11 March 2009

A casual conversation...........

Last evening I attended the first Somerton Town Council meeting to be held up at the 'Dunny'. It was an interesting meeting, not for what actually happened but for what didn't happen. But I'll get to that on another day. For me, what was interesting was the opportunity, after the meeting, to speak with an ex-councillor and have an exchange of views. That's what I want to write about now but a bit of context would be useful.

Last year, around June I remember, I received a rather nasty letter from lawyers acting for Somerton's Town Council. The lawyers proposed that, in the view of their client who, I assume, was Somerton's Town Council, I had libeled their client. As a result of that view, they required me to retract unreservedly and, furthermore, they required me to disclose to their client the identity of every person with whom I had shared this supposed 'libel'.

Well, like most people, I don't like being threatened but I decided to take this approach seriously and I passed the letters on to my own lawyer whose opinion was that there was no libel. I had not said that, for example, Councillor X is accepting bribes or that Councillor Z was having an affair with a donkey. Had I said anything like that, then there would have been a case to answer. Had I accused a Councillor of counterfeiting documents with the intention of 'passing off', then that would also have been libel. No, what I had done, and continue to do today, was to comment on the 'culture' of Somerton's Town Council as well as commenting upon the statements and actions of its councillors. I see this as part of the democratic process but it would seem that my actions, now represented by this blog, are seen as being antagonistic or at least that is how this ex-councillor, who I'll call Cllr. Blue, that is how they saw my views.

Blue was at last evening's meeting to celebrate the first official function of the 'Dunny' and, for Blue, the 'Dunny' represents 'success' and 'the future'. The Town Council has managed to pull it together and now everyone else has to pull together to make it a success. Blue is right in that there is no point in shunning the 'Dunny' because it exists and, most importantly, it has to be paid for so making it a success is in the best interests of the local taxpayer (who will pay for, used or not).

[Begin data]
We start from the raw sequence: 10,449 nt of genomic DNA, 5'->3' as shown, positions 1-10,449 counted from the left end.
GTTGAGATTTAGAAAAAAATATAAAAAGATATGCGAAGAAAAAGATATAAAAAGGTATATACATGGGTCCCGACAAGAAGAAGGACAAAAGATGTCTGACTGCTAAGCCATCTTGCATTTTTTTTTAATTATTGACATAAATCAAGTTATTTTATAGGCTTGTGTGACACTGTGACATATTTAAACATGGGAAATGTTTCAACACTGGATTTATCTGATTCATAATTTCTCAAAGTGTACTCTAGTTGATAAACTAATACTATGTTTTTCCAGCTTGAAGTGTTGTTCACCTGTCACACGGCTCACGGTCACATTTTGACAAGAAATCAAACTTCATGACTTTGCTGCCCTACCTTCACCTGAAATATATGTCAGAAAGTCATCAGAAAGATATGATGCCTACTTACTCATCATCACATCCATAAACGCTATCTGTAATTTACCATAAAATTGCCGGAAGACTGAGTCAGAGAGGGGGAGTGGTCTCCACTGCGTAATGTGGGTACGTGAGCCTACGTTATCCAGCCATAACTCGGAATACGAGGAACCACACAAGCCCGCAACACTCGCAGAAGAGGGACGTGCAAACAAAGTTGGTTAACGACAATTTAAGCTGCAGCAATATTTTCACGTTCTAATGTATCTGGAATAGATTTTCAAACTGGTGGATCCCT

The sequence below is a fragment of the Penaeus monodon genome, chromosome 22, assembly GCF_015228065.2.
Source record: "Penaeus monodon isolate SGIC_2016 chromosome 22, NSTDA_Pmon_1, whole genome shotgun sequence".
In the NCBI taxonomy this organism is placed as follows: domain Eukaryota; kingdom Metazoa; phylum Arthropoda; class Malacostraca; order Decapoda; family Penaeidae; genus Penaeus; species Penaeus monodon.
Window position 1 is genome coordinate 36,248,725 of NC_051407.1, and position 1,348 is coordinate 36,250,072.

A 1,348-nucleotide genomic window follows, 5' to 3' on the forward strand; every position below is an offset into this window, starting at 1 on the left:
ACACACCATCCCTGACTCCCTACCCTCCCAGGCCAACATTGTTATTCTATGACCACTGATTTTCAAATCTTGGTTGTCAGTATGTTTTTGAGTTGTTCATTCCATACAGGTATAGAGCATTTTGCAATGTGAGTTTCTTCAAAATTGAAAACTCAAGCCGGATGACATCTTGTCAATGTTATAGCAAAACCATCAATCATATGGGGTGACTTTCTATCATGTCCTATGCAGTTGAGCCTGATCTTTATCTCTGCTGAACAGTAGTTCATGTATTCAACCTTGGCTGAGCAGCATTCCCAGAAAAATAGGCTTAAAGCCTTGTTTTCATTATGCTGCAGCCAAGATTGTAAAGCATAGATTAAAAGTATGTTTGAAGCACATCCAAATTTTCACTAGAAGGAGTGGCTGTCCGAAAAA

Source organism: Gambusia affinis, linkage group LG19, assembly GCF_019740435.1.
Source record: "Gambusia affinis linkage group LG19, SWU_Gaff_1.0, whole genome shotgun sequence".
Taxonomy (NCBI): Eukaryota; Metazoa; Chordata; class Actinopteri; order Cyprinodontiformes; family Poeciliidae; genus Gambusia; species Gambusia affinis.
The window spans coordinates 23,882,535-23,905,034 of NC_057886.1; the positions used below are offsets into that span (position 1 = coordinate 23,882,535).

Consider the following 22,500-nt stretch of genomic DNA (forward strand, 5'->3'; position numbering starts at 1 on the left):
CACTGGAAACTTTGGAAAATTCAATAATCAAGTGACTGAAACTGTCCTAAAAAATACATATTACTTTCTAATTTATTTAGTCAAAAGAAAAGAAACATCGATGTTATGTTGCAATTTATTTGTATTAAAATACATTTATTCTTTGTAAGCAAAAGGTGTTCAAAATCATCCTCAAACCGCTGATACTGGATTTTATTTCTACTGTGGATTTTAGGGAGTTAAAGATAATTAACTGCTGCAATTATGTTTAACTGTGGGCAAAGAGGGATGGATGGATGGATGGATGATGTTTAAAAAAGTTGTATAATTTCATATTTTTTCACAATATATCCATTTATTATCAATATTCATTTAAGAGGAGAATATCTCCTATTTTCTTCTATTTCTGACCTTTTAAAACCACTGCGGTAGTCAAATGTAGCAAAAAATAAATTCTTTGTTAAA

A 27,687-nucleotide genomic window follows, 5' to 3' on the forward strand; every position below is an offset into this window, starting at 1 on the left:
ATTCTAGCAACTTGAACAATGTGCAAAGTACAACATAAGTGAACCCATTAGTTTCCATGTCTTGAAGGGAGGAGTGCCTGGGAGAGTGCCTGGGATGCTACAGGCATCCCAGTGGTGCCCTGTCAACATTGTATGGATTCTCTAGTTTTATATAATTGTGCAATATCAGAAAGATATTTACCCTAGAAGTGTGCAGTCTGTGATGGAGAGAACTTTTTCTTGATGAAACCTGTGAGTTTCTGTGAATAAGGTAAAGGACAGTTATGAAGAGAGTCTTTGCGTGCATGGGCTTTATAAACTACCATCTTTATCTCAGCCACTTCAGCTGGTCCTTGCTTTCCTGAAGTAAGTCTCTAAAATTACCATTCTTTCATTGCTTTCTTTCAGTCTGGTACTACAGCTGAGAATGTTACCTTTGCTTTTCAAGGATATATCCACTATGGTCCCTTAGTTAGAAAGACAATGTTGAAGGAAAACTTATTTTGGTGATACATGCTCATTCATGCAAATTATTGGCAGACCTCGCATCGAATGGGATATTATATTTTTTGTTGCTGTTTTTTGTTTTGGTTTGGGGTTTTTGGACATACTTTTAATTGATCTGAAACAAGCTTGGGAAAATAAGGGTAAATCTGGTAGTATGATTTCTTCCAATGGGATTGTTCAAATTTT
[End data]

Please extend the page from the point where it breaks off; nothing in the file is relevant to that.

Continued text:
During our conversation, I made many of the points that I have already expressed in this blog and Blue dismissed them all. From Blue's viewpoint, all critiscism is negative and obstructive and the only reality that Blue would recognise was the need to move forward, no matter what. And I assume that Somerton's current councillors share that view.

But for me, the 'Dunny' typefies the failings of Somerton's Town Council. The 'Dunny' has been foisted upon the ratepayers of Somerton with no consultation, engagement, thought or consideration. The greatest loss symbolised by the 'Dunny' is the lost opportunity to build or to strengthen the community. If you look at a little village like Leigh (in Dorset, a handful of miles from the centre of Yeovil) you see how a community hall can draw the whole of the community together. The community of Leigh did the fund-raising and quite a bit of the construction and, as a result, the community has a very real investment in the resultant building. The community of Somerton has no such investment in the 'Dunny'.

I don't know whose vision is represented by the 'Dunny' but I'd hazard a guess that, for the most part, it represents Cllr Tony Canvin's vision. Afterall, it is built on land bought from Tony Canvin by members of the local development community. It is located on an industrial estate that is, as I understand it, owned or controlled by Tony Canvin. And for the most part, it is being fitted out by Tony Canvin or on his instruction so maybe rather than calling it the 'Tin Dunny' maybe it should be called the 'Tony Canvin Memorial Hall'. What it will never be, irrespective of what it is called, is the beating heart of Somerton's Community. And the reason for that is because Somerton's Town Council refused to allow the community to become stakeholders in the project, leaving them, instead, to pick up the tab for the whole sorry tale.

For me, the 'Dunny' will never be free of taint. It will always represent a convenient deal, a swap of assets. How different things might have been had the opportunity that was Etsome Terrace been allowed to blossom. Some indication of what could have been is described in the planning file for Etsome Terrace. But, however it was achieved, Etsome is now a residential development and the community of Somerton ends up with the 'Dunny' and the bill.

Till next time.